Qualcomm (NASDAQ:QCOM) said it will sell its Vuforia augmented reality business to software firm PTC for $65 million. The terms of the transaction were confirmed by a Qualcomm spokesperson, and Qualcomm said it expects the deal to close by the end of 2015.
The deal comes a little more than a month after Re/code first reported that Qualcomm was looking to offload the unit. Qualcomm is in the midst of a major reorganization and is cutting $1.4 billion in costs, slashing more than 4,500 jobs from its workforce, changing some of its corporate practices and reviewing whether to split up its chipset and licensing units.
Although Qualcomm is shedding jobs and expenses, the company continues to invest in areas it believes are worthwhile. In August the company acquired chipmaker Ikanos Communications in an all-cash transaction valued at about $47 million. The purchase will boost Qualcomm's presence in the home gateway segment of the carrier fixed-line market.
It's unclear how many jobs might be cut or transferred to PTC as a result of the deal. Qualcomm said PTC plans to extend job offers to all Qualcomm employees on the Vuforia team.
Qualcomm launched Vuforia five years ago as a way to highlight the capabilities of its chipsets and software and bring augmented reality into mainstream mobile computing. That seems to fit with PTC's vision, which specializes in 2D and 3D design software.
According to Qualcomm, Vuforia is "supported by a global ecosystem of 175,000+ registered developers and has powered 20,000+ apps with more than 200 million app installs worldwide." The operation offers an SDK to developers that allows them to build Android and iOS apps that offer augmented reality services, which project virtual objects and overlays onto physical views of the real world. Those using Vuforia include Wildlandia, McDonald's and others.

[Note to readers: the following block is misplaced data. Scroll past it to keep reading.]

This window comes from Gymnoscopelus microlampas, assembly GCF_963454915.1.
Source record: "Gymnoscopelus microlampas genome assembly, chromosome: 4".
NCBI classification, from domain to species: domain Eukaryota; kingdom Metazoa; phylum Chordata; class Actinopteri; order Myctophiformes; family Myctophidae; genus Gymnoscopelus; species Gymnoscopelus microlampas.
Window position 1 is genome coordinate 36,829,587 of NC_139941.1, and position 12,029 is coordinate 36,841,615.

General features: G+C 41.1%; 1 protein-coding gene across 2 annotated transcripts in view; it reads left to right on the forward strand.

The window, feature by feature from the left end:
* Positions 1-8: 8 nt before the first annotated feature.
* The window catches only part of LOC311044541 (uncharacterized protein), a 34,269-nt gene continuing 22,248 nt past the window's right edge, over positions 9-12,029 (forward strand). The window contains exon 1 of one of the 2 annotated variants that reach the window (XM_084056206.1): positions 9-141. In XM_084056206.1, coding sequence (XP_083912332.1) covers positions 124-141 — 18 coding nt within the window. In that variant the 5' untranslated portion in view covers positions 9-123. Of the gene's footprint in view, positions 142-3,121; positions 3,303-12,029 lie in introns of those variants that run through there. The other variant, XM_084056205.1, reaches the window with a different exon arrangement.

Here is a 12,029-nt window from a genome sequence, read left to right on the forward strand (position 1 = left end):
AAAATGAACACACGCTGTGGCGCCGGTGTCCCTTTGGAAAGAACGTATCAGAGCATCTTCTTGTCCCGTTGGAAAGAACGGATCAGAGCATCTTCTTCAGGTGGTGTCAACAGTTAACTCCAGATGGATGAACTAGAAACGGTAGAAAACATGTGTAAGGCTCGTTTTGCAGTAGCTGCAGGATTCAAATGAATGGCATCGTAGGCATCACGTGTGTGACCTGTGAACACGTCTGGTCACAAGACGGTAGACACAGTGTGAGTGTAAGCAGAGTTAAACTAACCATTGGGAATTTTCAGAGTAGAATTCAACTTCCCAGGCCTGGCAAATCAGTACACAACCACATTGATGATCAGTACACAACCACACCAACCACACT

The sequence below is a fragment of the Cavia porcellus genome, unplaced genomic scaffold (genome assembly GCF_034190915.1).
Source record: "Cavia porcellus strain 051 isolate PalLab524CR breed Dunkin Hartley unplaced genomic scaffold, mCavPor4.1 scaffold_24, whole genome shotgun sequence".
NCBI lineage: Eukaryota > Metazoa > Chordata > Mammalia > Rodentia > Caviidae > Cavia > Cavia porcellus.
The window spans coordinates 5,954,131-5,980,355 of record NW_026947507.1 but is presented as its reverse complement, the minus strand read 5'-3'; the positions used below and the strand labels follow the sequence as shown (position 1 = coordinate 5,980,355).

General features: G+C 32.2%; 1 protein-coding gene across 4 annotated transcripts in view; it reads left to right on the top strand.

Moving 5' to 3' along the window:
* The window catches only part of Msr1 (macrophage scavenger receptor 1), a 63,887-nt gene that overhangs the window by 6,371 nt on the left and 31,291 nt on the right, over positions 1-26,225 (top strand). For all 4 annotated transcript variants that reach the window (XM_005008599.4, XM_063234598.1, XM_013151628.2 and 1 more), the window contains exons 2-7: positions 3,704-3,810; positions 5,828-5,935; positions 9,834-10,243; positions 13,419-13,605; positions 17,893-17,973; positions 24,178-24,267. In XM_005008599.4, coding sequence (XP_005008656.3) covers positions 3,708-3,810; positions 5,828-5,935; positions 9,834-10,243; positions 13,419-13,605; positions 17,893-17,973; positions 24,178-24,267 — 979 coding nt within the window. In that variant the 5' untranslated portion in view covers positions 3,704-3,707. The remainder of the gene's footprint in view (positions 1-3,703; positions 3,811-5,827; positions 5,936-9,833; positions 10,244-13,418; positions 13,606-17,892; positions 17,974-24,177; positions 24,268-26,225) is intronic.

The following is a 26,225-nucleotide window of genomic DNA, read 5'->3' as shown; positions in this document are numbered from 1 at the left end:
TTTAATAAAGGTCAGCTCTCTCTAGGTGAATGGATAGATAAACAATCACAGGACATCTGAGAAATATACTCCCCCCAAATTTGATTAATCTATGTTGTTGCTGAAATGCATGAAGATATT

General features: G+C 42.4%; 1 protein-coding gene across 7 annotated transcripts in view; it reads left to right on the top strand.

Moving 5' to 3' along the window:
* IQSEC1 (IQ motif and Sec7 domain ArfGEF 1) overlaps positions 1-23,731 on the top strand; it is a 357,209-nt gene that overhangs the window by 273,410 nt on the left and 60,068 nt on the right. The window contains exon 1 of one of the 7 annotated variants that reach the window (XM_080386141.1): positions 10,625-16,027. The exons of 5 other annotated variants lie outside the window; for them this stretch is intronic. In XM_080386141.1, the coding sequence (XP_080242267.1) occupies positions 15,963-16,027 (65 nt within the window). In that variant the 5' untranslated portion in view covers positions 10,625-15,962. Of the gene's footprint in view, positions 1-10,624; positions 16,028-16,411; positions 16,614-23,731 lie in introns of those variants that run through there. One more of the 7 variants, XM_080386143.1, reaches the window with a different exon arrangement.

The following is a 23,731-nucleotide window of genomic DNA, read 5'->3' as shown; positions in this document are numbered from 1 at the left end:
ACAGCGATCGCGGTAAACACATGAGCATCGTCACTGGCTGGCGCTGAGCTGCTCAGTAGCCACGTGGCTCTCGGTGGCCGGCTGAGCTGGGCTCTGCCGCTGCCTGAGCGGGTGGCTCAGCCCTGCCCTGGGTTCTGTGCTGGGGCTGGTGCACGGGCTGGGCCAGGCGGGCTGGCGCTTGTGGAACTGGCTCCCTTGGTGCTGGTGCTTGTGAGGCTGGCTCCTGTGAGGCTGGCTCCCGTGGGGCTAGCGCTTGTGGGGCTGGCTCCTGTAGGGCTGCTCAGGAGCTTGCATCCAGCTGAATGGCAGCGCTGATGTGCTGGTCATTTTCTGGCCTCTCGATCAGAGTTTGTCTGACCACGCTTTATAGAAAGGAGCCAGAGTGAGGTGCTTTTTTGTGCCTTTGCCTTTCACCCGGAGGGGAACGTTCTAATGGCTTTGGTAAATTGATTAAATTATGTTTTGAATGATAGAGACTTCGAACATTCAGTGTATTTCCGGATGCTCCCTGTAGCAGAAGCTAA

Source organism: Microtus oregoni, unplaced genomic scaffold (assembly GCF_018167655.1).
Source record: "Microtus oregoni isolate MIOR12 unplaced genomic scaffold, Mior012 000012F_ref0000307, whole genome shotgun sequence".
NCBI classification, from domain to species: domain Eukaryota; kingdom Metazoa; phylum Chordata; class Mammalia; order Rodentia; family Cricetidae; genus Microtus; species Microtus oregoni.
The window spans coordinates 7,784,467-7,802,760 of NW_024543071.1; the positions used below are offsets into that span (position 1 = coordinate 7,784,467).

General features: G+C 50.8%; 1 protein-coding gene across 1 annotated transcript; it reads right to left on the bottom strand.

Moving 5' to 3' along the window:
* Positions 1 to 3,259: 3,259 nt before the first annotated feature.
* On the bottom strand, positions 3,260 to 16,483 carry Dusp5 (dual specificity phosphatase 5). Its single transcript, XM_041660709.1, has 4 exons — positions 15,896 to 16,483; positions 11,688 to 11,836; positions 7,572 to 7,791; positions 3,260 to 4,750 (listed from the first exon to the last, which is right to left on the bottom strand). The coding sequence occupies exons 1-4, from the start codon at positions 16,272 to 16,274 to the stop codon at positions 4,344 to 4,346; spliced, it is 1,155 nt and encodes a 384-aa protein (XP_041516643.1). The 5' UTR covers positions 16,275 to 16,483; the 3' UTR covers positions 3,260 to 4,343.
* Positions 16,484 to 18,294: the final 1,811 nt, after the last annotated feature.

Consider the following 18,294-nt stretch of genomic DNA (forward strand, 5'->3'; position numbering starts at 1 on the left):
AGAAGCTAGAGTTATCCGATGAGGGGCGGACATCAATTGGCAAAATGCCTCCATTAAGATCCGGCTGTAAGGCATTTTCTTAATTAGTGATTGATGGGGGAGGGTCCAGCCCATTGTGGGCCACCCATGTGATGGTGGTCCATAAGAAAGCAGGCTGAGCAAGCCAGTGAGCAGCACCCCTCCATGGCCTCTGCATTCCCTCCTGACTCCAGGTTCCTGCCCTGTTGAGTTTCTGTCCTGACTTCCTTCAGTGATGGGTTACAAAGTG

"We share PTC's vision for a connected world and look forward to seeing the Vuforia mobile platform continuing to flourish under PTC's leadership," Qualcomm President Derek Aberle said in a statement. "Qualcomm will continue to drive computer vision technology that will unlock a wide variety of applications for consumers and businesses around the world."
The deal also comes as many technology companies and OEMs take an increasing interest in augmented reality and virtual reality headsets. In May Apple (NASDAQ: AAPL) acquired augmented reality firm Metaio, a Munich, Germany-based company that was the winner of a 2012 FierceWireless Fierce 15 award. Microsoft (NASDAQ: MSFT) has placed a big bet on HoloLens, its augmented reality headset that runs on Windows 10 and will ship a "Developer Edition" of the device that costs $3,000 early next year to a select group of people who apply for the gadget. Meanwhile, Samsung Electronics, HTC, Oculus VR and others are focused on virtual reality headsets, especially for mobile gaming, and last month Samsung unveiled a new Gear VR headset that will cost $99 and work with its new Galaxy smartphones.
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